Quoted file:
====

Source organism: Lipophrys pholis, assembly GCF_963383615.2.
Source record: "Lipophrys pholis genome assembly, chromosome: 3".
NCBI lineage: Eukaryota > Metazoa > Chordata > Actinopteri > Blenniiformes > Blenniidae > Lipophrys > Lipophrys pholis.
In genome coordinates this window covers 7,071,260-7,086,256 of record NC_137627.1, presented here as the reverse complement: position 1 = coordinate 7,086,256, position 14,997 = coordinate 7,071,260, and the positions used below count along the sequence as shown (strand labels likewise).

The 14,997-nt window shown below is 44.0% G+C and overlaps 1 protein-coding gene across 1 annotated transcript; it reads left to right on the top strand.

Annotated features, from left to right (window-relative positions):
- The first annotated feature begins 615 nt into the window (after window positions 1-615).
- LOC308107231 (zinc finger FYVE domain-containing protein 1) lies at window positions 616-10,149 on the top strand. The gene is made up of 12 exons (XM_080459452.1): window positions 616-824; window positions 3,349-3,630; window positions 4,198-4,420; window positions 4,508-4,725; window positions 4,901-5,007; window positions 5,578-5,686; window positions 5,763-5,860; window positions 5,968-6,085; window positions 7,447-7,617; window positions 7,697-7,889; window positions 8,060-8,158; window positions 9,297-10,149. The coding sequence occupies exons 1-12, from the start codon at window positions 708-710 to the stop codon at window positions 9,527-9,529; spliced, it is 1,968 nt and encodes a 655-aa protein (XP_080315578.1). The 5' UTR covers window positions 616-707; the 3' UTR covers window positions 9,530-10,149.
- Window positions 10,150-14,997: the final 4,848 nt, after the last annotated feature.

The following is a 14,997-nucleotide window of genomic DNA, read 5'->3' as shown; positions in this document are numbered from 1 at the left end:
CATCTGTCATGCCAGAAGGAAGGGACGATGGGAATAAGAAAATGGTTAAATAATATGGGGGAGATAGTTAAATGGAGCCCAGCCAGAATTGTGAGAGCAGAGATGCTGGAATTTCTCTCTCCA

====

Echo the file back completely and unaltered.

Source organism: Lipophrys pholis, assembly GCF_963383615.2.
Source record: "Lipophrys pholis genome assembly, chromosome: 3".
NCBI lineage: Eukaryota > Metazoa > Chordata > Actinopteri > Blenniiformes > Blenniidae > Lipophrys > Lipophrys pholis.
In genome coordinates this window covers 7,071,260-7,086,256 of record NC_137627.1, presented here as the reverse complement: position 1 = coordinate 7,086,256, position 14,997 = coordinate 7,071,260, and the positions used below count along the sequence as shown (strand labels likewise).

The 14,997-nt window shown below is 44.0% G+C and overlaps 1 protein-coding gene across 1 annotated transcript; it reads left to right on the top strand.

Annotated features, from left to right (window-relative positions):
- The first annotated feature begins 615 nt into the window (after window positions 1-615).
- LOC308107231 (zinc finger FYVE domain-containing protein 1) lies at window positions 616-10,149 on the top strand. The gene is made up of 12 exons (XM_080459452.1): window positions 616-824; window positions 3,349-3,630; window positions 4,198-4,420; window positions 4,508-4,725; window positions 4,901-5,007; window positions 5,578-5,686; window positions 5,763-5,860; window positions 5,968-6,085; window positions 7,447-7,617; window positions 7,697-7,889; window positions 8,060-8,158; window positions 9,297-10,149. The coding sequence occupies exons 1-12, from the start codon at window positions 708-710 to the stop codon at window positions 9,527-9,529; spliced, it is 1,968 nt and encodes a 655-aa protein (XP_080315578.1). The 5' UTR covers window positions 616-707; the 3' UTR covers window positions 9,530-10,149.
- Window positions 10,150-14,997: the final 4,848 nt, after the last annotated feature.

The following is a 14,997-nucleotide window of genomic DNA, read 5'->3' as shown; positions in this document are numbered from 1 at the left end:
CATCTGTCATGCCAGAAGGAAGGGACGATGGGAATAAGAAAATGGTTAAATAATATGGGGGAGATAGTTAAATGGAGCCCAGCCAGAATTGTGAGAGCAGAGATGCTGGAATTTCTCTCTCCA